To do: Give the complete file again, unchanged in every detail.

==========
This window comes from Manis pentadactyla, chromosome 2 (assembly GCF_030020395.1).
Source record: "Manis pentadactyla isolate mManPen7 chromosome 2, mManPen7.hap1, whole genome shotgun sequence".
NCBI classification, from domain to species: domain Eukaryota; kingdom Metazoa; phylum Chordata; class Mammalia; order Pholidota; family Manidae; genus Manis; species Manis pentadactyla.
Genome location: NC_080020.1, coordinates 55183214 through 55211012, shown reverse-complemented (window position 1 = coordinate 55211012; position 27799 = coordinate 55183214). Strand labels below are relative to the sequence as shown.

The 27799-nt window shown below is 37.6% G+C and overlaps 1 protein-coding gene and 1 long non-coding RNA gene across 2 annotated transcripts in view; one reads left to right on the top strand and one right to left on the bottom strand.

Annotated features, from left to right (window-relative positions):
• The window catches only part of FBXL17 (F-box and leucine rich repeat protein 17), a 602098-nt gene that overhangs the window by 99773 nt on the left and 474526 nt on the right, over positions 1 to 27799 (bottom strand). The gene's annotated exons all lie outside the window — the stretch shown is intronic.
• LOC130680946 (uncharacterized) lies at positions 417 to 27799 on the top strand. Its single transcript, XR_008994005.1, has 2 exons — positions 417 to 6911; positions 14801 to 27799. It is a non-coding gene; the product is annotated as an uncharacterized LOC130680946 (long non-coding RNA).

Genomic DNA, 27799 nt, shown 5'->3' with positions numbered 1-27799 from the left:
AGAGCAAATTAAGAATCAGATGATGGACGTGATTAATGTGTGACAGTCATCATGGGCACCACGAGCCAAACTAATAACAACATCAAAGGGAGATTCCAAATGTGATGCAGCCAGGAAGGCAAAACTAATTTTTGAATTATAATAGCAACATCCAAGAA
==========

This window comes from Manis pentadactyla, chromosome 2 (assembly GCF_030020395.1).
Source record: "Manis pentadactyla isolate mManPen7 chromosome 2, mManPen7.hap1, whole genome shotgun sequence".
NCBI classification, from domain to species: domain Eukaryota; kingdom Metazoa; phylum Chordata; class Mammalia; order Pholidota; family Manidae; genus Manis; species Manis pentadactyla.
Genome location: NC_080020.1, coordinates 55183214 through 55211012, shown reverse-complemented (window position 1 = coordinate 55211012; position 27799 = coordinate 55183214). Strand labels below are relative to the sequence as shown.

The 27799-nt window shown below is 37.6% G+C and overlaps 1 protein-coding gene and 1 long non-coding RNA gene across 2 annotated transcripts in view; one reads left to right on the top strand and one right to left on the bottom strand.

Annotated features, from left to right (window-relative positions):
• The window catches only part of FBXL17 (F-box and leucine rich repeat protein 17), a 602098-nt gene that overhangs the window by 99773 nt on the left and 474526 nt on the right, over positions 1 to 27799 (bottom strand). The gene's annotated exons all lie outside the window — the stretch shown is intronic.
• LOC130680946 (uncharacterized) lies at positions 417 to 27799 on the top strand. Its single transcript, XR_008994005.1, has 2 exons — positions 417 to 6911; positions 14801 to 27799. It is a non-coding gene; the product is annotated as an uncharacterized LOC130680946 (long non-coding RNA).

Genomic DNA, 27799 nt, shown 5'->3' with positions numbered 1-27799 from the left:
AGAGCAAATTAAGAATCAGATGATGGACGTGATTAATGTGTGACAGTCATCATGGGCACCACGAGCCAAACTAATAACAACATCAAAGGGAGATTCCAAATGTGATGCAGCCAGGAAGGCAAAACTAATTTTTGAATTATAATAGCAACATCCAAGAA